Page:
At some point after the first mech ever loses to a monster, the world leaders decide to defund the mech project in favor of the Pacific Rim Job; a giant wall with guns around the ocean. It fails but yea, duh, that's about all they got right in the movie. Anyhow, their logic is that these mechs can no longer 1v1 the monsters so scrap 'em. Yeah, because that's more intelligent than just sending 2 mechs against a monster. Keep in mind, at this point the monsters only show up every several months and they always show up from a single spot in the Pacific Ocean and they have several dozen of these mechs on standby.
Carrying on from that, they never do a good job talking about numbers or combats. Sometimes it sounds like there are 100 mech pilots and they're undefeated. Then later it sounds like winning a few fights is a miracle and most mechs get destroyed. That's a minor point but they basically said whatever they wanted to set the tone for whatever scene it was.
The fight scene between the guy and girl was shit. But hey, for some reason it meant they were brain buddies.
Then when they are in the mech together for the first time it is also the first time they brain synch. Yeah, that makes sense, let's do this incredibly traumatic brain synchronization for the first time while you're connected to this huge ass destruction machine surrounded by helpless tiny people. Obviously they all almost die when the pilots lose their shit. Oh and the only fail safe is to pull out some plugs in the a room on the other side of the building and that magically dissipates all the energy in a plasma cannon. Clearly this has never happened and everyone else always has no problem with this trauma. Another instance of twisting things around to set the scene and obviously poor insight to how things would actually be done.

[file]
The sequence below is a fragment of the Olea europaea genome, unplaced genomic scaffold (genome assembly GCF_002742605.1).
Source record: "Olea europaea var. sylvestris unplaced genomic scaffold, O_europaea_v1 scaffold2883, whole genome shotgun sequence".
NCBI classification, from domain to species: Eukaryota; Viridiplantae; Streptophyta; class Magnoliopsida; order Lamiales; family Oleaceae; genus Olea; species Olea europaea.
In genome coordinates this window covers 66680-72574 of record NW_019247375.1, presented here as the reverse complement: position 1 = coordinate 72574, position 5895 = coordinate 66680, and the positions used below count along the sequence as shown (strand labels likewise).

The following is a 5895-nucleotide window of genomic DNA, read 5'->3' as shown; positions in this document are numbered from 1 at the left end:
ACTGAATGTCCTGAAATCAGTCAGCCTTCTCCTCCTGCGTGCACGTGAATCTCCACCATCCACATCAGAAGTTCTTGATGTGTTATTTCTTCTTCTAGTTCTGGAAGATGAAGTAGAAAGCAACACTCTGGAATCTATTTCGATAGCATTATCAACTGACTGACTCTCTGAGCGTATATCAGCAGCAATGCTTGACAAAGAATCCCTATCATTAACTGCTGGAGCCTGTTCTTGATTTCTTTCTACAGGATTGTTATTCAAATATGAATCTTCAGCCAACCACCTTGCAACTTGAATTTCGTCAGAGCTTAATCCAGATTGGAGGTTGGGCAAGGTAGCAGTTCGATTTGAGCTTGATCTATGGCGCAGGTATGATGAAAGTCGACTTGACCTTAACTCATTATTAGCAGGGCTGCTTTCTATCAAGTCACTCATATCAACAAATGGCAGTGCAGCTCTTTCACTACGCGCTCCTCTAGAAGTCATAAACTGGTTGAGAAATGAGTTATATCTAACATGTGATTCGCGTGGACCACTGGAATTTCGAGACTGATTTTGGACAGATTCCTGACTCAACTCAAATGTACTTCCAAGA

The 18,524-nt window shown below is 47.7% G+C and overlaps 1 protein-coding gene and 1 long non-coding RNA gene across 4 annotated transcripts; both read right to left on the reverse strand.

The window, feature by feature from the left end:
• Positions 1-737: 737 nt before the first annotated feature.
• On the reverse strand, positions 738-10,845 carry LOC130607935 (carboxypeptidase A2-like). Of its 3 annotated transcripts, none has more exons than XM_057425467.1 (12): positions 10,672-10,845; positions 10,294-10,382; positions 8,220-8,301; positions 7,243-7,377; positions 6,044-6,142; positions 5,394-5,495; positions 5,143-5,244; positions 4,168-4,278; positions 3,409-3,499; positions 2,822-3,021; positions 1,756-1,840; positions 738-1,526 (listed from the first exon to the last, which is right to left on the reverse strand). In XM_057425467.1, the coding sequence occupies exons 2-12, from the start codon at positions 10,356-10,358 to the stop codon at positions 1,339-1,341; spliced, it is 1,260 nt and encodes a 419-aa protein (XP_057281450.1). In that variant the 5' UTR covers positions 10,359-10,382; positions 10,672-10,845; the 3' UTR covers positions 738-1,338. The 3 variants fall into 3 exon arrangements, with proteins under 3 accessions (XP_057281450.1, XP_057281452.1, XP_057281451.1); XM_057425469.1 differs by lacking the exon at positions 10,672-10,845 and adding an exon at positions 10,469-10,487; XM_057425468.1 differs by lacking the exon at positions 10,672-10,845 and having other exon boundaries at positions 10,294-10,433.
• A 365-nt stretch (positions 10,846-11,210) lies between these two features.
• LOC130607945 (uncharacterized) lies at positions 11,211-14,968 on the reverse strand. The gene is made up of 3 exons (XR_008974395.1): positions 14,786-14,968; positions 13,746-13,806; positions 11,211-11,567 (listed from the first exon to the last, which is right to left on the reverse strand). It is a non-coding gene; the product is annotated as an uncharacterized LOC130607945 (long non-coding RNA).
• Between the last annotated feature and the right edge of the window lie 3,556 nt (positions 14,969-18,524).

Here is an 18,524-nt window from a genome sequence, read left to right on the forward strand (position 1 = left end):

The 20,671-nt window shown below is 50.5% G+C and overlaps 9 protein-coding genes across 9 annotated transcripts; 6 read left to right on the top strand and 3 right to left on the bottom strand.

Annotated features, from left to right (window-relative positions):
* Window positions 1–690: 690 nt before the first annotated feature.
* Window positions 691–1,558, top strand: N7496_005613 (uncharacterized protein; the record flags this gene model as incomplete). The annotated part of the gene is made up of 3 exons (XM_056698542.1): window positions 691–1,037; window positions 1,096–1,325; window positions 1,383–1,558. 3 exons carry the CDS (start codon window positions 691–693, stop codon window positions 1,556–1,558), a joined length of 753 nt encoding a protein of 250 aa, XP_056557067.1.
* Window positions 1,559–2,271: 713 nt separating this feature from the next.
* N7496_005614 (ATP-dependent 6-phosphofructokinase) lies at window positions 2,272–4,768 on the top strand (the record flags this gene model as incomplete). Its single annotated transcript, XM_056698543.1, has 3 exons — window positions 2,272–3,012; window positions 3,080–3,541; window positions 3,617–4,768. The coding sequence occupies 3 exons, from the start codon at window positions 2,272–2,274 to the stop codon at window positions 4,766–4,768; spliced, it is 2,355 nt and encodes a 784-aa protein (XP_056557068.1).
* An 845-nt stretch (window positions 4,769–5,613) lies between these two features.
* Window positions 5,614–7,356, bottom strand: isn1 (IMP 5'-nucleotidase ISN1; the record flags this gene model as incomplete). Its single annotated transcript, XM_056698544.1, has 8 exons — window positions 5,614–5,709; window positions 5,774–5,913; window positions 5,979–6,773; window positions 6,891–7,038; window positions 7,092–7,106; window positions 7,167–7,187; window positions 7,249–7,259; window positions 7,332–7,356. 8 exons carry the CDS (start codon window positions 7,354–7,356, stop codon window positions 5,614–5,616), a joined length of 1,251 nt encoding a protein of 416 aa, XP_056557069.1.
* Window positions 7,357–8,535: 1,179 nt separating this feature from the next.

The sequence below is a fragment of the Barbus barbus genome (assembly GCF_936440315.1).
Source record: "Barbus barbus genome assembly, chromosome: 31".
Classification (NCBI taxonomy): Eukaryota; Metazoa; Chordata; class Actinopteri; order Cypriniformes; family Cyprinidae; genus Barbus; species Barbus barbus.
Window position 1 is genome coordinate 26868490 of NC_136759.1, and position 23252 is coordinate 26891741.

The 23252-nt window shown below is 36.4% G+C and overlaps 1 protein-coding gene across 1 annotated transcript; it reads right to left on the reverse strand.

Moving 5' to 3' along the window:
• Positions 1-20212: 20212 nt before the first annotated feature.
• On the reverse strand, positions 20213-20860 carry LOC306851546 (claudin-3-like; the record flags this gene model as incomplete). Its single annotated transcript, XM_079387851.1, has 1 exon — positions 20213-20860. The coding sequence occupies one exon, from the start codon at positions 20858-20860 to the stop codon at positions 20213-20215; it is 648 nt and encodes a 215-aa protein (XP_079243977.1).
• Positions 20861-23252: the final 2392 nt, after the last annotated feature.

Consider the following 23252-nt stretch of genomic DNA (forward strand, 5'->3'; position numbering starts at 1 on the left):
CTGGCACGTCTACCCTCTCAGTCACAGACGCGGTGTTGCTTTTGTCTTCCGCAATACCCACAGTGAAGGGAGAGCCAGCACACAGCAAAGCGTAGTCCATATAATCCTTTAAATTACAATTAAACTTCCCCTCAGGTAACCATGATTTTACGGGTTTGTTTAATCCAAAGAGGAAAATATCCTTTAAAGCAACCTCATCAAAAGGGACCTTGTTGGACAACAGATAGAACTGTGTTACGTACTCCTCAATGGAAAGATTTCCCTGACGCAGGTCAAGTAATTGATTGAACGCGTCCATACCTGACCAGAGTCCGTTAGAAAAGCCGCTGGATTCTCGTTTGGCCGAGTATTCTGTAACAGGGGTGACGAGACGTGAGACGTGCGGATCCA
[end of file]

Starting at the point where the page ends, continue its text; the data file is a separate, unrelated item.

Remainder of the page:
Later, in another mech-monster fight, a beast grabs hold of a mech and carries them to the edge of space. Using its flapping wings. Wonder why we don't use those things on the ISS? Seemed effective. And to carry a mech with it? I guess it probably does have about the lift of those 8 helicopters so maybe I'm beating a dead horse here. Moving on, while their being carried into space the copilot suddenly announces that they have a built in sword. They use that sword to 1-shot the beast carrying them. If they have a sword built in, why did they use a boat like a sword in an earlier fight? If their sword can 1 shot this giant monster, what was the problem with any of the other monsters?
As you can imagine, killing their lift at the edge of space sends them falling back down. They manage to fix their coolant leak (by button mashing, because why use the neural interface for things like that), and then they turn on some gyroscopes and land on their feet no problem. Que astonishing cut scene through ruble and smoke on thermal imaging goggles to confirm successful landing. Hooray physics.